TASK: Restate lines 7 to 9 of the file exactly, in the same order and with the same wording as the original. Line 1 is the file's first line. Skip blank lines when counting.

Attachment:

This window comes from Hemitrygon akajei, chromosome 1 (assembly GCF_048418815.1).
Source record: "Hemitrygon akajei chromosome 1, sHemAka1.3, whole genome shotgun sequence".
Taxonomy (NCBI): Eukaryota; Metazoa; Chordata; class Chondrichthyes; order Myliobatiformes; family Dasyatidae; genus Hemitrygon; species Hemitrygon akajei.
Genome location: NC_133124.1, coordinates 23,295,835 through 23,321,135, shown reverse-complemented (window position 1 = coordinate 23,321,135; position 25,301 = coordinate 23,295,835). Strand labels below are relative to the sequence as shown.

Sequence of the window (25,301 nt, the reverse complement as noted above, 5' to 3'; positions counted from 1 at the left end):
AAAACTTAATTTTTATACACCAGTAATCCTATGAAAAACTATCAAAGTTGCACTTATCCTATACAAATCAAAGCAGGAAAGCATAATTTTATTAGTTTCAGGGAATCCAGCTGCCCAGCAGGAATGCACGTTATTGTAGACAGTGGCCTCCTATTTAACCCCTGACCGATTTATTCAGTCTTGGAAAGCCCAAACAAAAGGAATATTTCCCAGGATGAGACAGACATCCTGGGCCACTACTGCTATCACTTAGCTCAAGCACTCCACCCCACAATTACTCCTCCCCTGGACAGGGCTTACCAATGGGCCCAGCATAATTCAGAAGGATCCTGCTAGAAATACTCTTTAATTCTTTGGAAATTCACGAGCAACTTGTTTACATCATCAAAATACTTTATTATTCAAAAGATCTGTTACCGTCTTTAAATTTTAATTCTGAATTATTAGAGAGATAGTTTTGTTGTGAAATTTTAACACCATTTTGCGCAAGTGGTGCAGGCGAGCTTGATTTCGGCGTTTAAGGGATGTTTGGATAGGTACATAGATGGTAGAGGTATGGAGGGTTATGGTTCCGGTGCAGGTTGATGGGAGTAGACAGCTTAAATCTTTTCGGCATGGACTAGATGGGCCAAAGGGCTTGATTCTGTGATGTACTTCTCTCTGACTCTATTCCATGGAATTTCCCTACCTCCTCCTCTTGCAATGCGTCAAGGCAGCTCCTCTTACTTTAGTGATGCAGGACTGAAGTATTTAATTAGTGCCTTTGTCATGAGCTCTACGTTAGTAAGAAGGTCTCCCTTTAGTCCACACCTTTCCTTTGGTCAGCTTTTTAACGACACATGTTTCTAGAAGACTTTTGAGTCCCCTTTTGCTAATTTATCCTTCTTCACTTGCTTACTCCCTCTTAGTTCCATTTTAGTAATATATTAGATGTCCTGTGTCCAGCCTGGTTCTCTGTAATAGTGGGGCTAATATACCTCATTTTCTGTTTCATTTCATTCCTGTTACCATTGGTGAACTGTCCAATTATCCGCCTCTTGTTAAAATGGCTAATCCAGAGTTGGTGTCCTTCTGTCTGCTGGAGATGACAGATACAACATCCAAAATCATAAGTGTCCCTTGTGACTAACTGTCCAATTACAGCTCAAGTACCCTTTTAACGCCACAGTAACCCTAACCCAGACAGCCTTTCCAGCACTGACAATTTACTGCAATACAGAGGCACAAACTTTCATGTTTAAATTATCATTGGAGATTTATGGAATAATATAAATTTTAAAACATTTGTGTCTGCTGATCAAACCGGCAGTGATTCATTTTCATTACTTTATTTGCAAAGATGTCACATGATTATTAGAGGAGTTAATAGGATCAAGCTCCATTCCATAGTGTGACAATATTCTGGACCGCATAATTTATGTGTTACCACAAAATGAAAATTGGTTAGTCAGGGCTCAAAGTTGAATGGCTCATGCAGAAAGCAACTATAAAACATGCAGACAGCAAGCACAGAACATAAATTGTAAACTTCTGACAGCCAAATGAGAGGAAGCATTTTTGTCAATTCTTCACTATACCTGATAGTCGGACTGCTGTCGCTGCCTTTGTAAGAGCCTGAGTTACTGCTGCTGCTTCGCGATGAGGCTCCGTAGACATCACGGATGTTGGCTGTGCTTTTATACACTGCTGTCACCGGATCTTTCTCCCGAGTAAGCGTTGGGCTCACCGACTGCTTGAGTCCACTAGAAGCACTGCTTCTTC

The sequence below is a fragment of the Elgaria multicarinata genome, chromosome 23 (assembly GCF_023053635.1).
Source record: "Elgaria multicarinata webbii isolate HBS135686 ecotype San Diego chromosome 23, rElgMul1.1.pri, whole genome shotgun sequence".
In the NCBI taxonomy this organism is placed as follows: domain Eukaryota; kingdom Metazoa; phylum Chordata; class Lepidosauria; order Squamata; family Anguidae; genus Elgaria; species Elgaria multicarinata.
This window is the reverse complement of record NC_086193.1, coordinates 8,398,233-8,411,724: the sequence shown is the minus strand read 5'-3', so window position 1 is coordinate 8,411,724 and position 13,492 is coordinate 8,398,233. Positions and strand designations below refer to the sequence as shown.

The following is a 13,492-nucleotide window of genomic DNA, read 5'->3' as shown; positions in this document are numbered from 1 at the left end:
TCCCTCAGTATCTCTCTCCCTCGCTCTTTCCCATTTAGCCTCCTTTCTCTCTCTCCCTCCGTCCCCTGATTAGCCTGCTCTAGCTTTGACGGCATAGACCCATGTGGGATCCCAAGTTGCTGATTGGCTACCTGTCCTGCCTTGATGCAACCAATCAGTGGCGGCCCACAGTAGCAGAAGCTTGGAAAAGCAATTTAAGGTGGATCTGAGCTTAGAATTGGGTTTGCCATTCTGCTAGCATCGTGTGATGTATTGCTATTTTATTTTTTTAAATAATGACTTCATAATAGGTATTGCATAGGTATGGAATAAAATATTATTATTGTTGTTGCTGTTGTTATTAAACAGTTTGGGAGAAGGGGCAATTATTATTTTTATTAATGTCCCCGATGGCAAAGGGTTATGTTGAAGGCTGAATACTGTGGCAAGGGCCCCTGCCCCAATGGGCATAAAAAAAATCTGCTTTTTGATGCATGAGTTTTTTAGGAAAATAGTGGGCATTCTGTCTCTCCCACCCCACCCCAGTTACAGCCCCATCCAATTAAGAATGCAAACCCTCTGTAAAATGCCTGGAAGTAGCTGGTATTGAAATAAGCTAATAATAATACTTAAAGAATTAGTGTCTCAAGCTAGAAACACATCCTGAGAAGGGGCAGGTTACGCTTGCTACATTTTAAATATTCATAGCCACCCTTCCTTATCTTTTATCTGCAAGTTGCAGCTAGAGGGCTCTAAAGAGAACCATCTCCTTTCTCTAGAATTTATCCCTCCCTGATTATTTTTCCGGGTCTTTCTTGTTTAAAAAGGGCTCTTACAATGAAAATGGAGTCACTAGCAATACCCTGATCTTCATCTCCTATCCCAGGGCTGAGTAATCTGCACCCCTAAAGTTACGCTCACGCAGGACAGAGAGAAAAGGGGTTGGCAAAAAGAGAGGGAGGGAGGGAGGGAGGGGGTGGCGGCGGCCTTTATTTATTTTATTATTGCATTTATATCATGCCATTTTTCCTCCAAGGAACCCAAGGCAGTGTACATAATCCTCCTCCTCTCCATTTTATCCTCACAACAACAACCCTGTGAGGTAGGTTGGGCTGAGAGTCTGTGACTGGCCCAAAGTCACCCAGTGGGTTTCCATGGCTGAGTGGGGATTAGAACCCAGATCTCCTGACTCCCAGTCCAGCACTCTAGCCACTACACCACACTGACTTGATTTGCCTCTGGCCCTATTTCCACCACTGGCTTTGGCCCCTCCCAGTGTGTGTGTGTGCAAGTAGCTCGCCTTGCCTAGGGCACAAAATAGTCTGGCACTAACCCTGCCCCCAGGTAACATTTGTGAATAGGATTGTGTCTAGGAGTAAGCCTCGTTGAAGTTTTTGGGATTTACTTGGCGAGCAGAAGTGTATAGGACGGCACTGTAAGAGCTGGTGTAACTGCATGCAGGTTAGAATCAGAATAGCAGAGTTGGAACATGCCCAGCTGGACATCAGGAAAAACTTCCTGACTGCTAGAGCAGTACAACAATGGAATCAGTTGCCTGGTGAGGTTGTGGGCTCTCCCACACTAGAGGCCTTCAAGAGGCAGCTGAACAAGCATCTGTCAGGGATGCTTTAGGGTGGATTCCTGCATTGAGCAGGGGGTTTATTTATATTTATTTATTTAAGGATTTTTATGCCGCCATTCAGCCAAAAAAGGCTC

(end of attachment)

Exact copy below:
The sequence below is a fragment of the Elgaria multicarinata genome, chromosome 23 (assembly GCF_023053635.1).
Source record: "Elgaria multicarinata webbii isolate HBS135686 ecotype San Diego chromosome 23, rElgMul1.1.pri, whole genome shotgun sequence".
In the NCBI taxonomy this organism is placed as follows: domain Eukaryota; kingdom Metazoa; phylum Chordata; class Lepidosauria; order Squamata; family Anguidae; genus Elgaria; species Elgaria multicarinata.